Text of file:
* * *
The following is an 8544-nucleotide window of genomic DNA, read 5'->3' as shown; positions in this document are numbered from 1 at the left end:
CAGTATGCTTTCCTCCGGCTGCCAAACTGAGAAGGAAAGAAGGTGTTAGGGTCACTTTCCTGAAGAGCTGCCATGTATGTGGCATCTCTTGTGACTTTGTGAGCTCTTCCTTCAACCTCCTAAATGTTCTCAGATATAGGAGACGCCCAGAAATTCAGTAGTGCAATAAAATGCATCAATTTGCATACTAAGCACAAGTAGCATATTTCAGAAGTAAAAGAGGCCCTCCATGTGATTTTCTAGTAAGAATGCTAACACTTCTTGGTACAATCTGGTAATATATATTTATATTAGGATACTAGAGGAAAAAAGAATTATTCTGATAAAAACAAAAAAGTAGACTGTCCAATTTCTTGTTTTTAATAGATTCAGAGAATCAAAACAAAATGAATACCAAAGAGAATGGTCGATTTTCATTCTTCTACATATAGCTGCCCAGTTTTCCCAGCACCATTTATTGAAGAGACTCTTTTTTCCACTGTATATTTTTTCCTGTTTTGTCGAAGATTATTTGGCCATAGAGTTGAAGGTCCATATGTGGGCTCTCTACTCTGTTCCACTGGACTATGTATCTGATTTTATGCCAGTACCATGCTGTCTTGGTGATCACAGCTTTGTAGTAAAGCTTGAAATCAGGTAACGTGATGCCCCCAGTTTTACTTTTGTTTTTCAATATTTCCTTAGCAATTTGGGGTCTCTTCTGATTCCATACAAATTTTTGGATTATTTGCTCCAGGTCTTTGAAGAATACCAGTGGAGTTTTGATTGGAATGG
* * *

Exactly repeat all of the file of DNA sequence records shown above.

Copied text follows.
The following is an 8544-nucleotide window of genomic DNA, read 5'->3' as shown; positions in this document are numbered from 1 at the left end:
CAGTATGCTTTCCTCCGGCTGCCAAACTGAGAAGGAAAGAAGGTGTTAGGGTCACTTTCCTGAAGAGCTGCCATGTATGTGGCATCTCTTGTGACTTTGTGAGCTCTTCCTTCAACCTCCTAAATGTTCTCAGATATAGGAGACGCCCAGAAATTCAGTAGTGCAATAAAATGCATCAATTTGCATACTAAGCACAAGTAGCATATTTCAGAAGTAAAAGAGGCCCTCCATGTGATTTTCTAGTAAGAATGCTAACACTTCTTGGTACAATCTGGTAATATATATTTATATTAGGATACTAGAGGAAAAAAGAATTATTCTGATAAAAACAAAAAAGTAGACTGTCCAATTTCTTGTTTTTAATAGATTCAGAGAATCAAAACAAAATGAATACCAAAGAGAATGGTCGATTTTCATTCTTCTACATATAGCTGCCCAGTTTTCCCAGCACCATTTATTGAAGAGACTCTTTTTTCCACTGTATATTTTTTCCTGTTTTGTCGAAGATTATTTGGCCATAGAGTTGAAGGTCCATATGTGGGCTCTCTACTCTGTTCCACTGGACTATGTATCTGATTTTATGCCAGTACCATGCTGTCTTGGTGATCACAGCTTTGTAGTAAAGCTTGAAATCAGGTAACGTGATGCCCCCAGTTTTACTTTTGTTTTTCAATATTTCCTTAGCAATTTGGGGTCTCTTCTGATTCCATACAAATTTTTGGATTATTTGCTCCAGGTCTTTGAAGAATACCAGTGGAGTTTTGATTGGAATGG